Jean-Efflam Bavouzet's Haydn is not for delicate sensibilities. The pianist devoted the first half of his French Embassy recital on Thursday to this 18th-century master, playing with technique as dazzling as it was uncompromising.

At bracing tempos and with the volume cranked up high, Bavouzet performed two of Haydn's sonatas (Hob. XVI/32 and 46) and the Andante With Variations in F Minor (Hob. XVII/6), with emphatic, almost staccato attack. Even in slow movements, he phrased with such objective logic that these scores took on an X-ray clarity. This was Haydn that looked back to the baroque as much as it looked forward to Beethoven.

After intermission it was all Ravel, beginning, appropriately, with his "Menuet sur le Nom d'Haydn," and continuing with "Menuet Antique" and Sonatine. With their roots in the classical era, these three works prompted a similarly rigorous, clear-eyed approach from Bavouzet.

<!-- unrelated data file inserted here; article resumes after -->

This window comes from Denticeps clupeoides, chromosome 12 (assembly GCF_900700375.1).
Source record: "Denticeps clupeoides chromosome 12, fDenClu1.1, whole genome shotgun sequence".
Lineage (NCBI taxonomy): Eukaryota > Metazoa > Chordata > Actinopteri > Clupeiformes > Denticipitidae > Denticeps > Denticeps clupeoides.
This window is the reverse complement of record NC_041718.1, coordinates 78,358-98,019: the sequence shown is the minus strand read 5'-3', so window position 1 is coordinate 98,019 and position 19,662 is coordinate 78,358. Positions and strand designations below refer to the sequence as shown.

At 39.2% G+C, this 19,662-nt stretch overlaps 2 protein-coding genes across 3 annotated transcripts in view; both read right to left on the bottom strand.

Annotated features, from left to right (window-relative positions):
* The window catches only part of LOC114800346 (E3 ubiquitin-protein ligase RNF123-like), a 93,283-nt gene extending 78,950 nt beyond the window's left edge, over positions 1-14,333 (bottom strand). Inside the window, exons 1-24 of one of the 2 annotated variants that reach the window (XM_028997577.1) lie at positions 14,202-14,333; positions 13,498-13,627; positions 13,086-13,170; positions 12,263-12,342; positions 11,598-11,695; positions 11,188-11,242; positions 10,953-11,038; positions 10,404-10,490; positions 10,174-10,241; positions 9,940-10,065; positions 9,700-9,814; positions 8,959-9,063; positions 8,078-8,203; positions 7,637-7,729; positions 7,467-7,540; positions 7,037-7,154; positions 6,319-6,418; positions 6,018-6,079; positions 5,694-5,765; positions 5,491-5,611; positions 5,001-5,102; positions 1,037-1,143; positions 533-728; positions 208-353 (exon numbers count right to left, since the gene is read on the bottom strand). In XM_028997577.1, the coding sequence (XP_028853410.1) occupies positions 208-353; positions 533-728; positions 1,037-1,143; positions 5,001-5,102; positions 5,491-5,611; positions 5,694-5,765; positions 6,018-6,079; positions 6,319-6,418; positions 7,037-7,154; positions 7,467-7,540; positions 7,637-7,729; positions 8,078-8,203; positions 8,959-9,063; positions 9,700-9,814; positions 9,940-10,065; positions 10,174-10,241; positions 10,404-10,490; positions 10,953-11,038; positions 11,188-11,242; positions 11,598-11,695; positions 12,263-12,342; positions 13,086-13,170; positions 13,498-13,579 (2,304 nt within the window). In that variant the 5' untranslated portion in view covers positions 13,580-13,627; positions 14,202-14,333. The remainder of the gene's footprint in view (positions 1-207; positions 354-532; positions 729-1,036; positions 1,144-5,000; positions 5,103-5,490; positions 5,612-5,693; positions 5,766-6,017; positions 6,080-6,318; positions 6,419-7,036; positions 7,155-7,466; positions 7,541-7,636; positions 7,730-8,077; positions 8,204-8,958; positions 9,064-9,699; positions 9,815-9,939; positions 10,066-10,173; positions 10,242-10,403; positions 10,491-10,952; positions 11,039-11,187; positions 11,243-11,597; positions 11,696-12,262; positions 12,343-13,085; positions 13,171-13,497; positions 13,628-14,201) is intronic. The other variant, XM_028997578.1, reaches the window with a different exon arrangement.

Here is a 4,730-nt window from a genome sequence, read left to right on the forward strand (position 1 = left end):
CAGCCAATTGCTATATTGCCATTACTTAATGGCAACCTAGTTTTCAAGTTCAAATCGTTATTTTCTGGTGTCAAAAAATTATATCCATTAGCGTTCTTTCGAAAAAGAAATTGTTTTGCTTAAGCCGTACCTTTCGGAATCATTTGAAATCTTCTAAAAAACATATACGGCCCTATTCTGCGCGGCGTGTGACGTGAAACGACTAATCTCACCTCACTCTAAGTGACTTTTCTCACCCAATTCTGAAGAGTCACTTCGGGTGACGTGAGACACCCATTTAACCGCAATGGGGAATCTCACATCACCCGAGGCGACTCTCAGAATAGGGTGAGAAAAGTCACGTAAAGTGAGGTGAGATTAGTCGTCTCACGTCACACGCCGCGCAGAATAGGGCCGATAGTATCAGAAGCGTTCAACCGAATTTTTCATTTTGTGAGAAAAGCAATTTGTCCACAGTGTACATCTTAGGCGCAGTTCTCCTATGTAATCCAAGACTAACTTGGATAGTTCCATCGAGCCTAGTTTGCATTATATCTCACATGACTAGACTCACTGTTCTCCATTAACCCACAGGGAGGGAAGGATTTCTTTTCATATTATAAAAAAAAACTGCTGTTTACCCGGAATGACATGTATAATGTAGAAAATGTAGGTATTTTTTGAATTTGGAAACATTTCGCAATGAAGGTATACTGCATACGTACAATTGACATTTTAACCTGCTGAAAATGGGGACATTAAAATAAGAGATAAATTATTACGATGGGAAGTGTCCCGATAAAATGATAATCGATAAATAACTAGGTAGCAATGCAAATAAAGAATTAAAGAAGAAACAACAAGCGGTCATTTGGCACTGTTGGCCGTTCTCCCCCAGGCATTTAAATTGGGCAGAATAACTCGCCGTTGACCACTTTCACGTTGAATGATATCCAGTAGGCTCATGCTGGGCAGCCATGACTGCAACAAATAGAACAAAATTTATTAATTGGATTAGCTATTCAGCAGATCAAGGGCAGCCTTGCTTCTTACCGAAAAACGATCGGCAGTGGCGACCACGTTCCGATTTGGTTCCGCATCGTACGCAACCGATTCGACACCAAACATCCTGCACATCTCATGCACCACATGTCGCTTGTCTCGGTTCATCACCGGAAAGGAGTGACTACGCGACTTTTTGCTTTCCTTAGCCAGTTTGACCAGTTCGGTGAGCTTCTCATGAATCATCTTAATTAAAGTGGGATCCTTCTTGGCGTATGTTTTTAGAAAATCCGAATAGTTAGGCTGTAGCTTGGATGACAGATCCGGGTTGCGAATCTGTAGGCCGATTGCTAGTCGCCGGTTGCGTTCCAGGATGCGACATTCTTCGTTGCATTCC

But in Ravel's "Gaspard de la Nuit," which closed the program, the pianist revealed a different side of his personality. With finger work no less thrilling and articulation no less precise than in the earlier works, there was now evocative light and shade and an understated elegance. Bavouzet enrobed "Ondine" in a luminous cloud, found the desolation in "Le Gibet" and summoned a fine, demonic growl for "Scarbo."

Bavouzet, refreshingly, is a pianist who fits no predictable molds.